FastPop is an efficient R package that fills the gap between Structure and Eigenstrat. It can: 1, generate PCA scores that identify ancestral origins and can be used for multiple studies; 2, infer ancestry information for data arising from two or more intercontinental origins.
CCH (Combinatorial Conflicting Homozygosity) uses dense Single Nucleotide Polymorphism (SNP) genotypes to identify regions of the genome inherited from a common ancestor among any or all subsets of a group. Analysis is rapid and can identify loci containing genes for dominant traits. CCH is robust to the presence of phenocopies and can detect undisclosed shared common ancestry.
LAMP (Local Ancestry in adMixed Populations) is a software for the inference of locus-specific ancestry in recently admixed populations. LAMP computes the ancestry structure for overlapping windows of contiguous SNPs and combines the results with a majority vote.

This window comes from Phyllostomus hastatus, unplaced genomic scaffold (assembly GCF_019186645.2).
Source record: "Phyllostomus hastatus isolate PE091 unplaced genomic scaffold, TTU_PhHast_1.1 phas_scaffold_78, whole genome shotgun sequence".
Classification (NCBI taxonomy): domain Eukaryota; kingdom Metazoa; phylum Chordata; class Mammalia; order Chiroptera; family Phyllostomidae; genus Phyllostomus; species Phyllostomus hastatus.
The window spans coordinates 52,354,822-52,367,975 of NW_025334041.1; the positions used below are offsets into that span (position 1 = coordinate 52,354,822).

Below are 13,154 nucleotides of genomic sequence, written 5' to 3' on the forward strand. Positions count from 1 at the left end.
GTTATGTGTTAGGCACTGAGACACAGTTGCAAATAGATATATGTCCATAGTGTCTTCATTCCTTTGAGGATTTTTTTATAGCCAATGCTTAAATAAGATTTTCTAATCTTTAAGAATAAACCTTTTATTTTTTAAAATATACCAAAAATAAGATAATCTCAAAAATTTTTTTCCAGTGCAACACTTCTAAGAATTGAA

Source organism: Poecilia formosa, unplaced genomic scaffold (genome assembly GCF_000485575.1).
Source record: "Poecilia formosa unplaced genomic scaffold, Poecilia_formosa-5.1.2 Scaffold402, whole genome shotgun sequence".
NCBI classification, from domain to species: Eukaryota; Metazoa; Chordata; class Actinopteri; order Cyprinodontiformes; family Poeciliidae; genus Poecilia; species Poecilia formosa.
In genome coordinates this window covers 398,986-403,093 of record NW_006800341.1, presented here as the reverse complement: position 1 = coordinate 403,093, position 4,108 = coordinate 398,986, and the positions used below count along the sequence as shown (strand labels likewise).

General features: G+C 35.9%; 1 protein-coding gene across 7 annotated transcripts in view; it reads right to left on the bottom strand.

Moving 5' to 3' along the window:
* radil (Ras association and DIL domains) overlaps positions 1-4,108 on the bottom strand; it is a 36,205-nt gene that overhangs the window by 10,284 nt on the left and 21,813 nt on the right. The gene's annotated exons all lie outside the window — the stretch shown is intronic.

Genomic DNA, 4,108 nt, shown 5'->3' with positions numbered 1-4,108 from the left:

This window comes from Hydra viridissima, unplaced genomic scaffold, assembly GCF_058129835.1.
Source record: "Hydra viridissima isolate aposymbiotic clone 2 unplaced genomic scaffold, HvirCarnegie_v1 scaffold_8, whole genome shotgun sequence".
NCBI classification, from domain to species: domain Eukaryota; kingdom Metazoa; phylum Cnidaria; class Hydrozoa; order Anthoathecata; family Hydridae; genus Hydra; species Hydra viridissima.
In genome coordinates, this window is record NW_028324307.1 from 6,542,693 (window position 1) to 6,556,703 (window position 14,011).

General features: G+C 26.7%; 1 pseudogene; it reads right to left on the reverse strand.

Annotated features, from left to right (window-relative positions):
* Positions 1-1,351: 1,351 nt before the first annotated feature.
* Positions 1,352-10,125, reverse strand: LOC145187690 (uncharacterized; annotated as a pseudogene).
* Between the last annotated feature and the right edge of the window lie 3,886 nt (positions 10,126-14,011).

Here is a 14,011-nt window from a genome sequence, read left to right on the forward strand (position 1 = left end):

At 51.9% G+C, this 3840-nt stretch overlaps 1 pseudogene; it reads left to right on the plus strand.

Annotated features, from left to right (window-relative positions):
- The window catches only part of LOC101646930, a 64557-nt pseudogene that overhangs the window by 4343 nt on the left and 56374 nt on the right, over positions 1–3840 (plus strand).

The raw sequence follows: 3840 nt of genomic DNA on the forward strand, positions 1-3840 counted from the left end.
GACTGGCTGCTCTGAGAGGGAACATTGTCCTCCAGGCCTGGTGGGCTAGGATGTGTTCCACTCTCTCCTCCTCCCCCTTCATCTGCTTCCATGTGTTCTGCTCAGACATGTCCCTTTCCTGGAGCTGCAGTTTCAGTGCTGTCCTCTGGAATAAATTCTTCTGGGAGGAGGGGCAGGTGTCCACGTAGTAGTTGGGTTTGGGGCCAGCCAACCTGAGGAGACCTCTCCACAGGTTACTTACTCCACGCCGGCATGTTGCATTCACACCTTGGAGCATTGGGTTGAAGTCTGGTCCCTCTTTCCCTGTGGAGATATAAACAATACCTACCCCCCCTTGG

LAMP-LD is a software package for the inference of locus-specific ancestry in recently admixed populations.
hindex calculates a hybrid index for individuals of unknown ancestry. The index is based on information from molecular markers and uses maximum-likelihood to estimate the proportion of alleles that were inherited from one of two hybridizing parental species.
ANCESTRYMAP finds skews in ancestry that are potentially associated with disease genes in recently mixed populations like African Americans. Admixture mapping is a method for localizing disease causing genetic variants that differ in frequency across populations. It is most advantageous to apply this approach to populations that have descended from a recent mix of two ancestral groups that have been geographically isolated for many tens of thousands of years: for example, African Americans have both West African and European American ancestry. The approach assumes that near a disease causing gene there will be enhanced ancestry from the population that has greater risk of getting the disease. Thus if one can calculate the ancestry along the genome for an admixed sample set, one could use that to identify disease causing gene variants. The figure below shows a schematic of how a disease locus would appear in an admixture scan of patients and controls.